Bo'su'n William Stevens, RN
As a warrant officer, Stevens was in an interesting position. He had been raised from the ranks of common sailors, but wasn't a commissioned officer, like Broke and Lawrence. The Admiralty rules of 1807 say “And the Lords Commissioners of the Admiralty do hereby further give Notice, that the Uniform directed, in pursuance of His Majesty's Order on the 17th November 1787, to be worn by the Warrant Officers of His Majesty's Fleet, viz. Blue Cloth Coat, with Blue Lappels and round Cuffs, fall down Collar, Three Buttons to the Pocket and Cuff, white lining, but not edged with white; Button with an Anchor, same as the Captain's former one; white Cloth Waistcoat and Breeches. Shall be worn only by Gunners, Boatswains and Carpenters; and the subordinate classes of Warrant Officers shall not be allowed to wear Lappels.” As the 1812 regulations say nothing about the dress of the warrant officers, essentially, nothing in their uniform had been changed since 1787. Because of this, and because the few images that show a bo's'un in his uniform are wildly varied, (likely because fashion was changing) there wasn't a firm image of exactly what a bo's'un wore.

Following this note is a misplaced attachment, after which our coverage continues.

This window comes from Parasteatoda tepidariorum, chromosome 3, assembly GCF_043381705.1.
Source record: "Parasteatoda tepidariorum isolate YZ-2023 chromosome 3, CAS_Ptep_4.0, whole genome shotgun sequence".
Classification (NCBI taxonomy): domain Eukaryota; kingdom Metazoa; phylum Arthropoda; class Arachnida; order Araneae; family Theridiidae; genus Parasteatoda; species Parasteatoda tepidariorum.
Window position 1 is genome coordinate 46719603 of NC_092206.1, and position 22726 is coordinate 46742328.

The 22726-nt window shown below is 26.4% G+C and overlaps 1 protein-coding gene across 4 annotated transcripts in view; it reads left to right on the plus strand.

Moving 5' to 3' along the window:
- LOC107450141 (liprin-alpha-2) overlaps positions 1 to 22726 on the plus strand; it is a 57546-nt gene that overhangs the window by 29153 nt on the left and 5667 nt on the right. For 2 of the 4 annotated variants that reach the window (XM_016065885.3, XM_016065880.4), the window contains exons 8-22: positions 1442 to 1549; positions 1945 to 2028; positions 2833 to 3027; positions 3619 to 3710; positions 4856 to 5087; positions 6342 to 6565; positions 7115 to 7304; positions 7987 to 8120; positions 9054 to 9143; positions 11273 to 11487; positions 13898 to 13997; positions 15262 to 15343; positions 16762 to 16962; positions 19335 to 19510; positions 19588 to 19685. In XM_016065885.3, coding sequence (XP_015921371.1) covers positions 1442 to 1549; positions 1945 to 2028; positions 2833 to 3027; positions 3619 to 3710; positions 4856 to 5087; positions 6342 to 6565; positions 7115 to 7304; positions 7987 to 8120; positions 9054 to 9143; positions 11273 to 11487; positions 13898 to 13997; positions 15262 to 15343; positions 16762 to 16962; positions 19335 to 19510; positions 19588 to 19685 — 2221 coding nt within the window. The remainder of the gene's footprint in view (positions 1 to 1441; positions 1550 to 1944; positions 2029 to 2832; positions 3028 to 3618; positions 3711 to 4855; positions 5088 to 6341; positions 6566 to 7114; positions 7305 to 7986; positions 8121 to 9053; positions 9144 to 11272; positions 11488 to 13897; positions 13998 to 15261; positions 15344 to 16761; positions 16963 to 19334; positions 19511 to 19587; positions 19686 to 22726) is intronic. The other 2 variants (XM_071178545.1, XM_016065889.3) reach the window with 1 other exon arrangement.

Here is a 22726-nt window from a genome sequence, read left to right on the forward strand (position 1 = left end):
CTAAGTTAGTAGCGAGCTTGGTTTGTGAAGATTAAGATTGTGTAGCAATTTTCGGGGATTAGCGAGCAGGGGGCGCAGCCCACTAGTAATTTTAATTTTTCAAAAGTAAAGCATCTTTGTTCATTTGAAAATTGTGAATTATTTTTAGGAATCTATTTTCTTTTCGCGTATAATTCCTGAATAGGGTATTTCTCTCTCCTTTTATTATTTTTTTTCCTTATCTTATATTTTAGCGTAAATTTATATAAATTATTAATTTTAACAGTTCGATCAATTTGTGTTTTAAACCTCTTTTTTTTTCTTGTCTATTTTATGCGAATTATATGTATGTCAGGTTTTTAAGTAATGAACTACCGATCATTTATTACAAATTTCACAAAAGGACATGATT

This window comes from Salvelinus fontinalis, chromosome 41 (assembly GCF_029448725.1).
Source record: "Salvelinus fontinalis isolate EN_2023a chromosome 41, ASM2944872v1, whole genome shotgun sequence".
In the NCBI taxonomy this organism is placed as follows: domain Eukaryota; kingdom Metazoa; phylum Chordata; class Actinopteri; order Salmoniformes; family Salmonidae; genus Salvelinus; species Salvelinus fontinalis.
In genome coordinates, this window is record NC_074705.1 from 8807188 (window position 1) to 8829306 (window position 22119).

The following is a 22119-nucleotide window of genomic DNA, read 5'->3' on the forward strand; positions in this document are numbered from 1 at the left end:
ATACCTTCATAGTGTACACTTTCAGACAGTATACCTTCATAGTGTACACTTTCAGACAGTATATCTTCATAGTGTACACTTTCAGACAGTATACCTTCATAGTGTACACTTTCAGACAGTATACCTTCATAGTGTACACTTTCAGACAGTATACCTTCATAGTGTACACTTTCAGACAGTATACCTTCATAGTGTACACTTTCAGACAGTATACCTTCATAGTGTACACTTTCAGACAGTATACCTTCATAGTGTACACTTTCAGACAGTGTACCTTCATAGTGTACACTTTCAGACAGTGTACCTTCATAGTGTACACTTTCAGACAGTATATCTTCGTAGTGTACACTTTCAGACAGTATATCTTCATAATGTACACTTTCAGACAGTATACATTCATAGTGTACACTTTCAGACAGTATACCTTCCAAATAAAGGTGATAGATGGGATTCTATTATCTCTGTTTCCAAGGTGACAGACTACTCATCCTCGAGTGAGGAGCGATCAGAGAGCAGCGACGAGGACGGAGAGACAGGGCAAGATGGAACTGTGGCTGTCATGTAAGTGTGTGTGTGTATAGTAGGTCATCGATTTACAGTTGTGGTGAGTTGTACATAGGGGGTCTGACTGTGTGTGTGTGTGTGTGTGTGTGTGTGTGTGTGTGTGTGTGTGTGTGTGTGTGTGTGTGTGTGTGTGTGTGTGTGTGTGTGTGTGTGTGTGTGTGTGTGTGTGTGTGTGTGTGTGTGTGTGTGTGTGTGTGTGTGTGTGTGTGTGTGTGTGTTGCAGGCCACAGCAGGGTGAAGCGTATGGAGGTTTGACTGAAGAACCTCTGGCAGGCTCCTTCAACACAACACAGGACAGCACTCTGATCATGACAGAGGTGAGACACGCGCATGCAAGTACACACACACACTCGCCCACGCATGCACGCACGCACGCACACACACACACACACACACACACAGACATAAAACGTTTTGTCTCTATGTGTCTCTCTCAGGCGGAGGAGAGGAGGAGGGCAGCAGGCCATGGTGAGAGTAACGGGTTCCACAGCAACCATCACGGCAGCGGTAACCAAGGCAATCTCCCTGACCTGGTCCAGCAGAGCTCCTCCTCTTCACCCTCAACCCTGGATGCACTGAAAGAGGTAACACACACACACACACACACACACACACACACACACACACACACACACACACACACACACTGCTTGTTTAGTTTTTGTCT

Because Stevens was among the Shannon crew said to be wearing “old uniform,” the red vest I chose to put on him was a conscious choice to suggest that he wasn't wearing a complete, up to date bo's'un's uniform.
The other artwork from around this period that shows a bo's'un is “Sailors Carousing,” painted by Julius Caesar Ibbetson in 1802. In the upper left corner of the image a figure is seated on a chair being hoisted above the crowd, and is indicated to be a bo's'un by the silver chain that can be seen around his neck. This would be the chain holding his whistle. Although small and hard to make out,he seems to be wearing a pair of brown trousers and a tan waistcoat with a blue coat, white shirt, black stock, and a black tall hat. His coat looks to be dark on the inside as well as the outside, again suggesting that it was likely unlined. Because a bo's'un didn't make the money of a commissioned officer, they likely had only one coat and would wear it constantly, meaning that there's no distinction to be had between “dress' and “undress” for Stevens. The only existing coat similar to that of a warrant officer's is the one belonging to Surgeon Joshua Horwood at the National Maritime Museum in Greenwich. This is his full dress uniform, but said to be of “not very high quality, completely unlined, except for the sleeves, which are lined in cotton, and the buttons are those of a warrant officer.” While a surgeon was still a step up from a bo's'un, the lack of quality means that Stevens may have looked similar.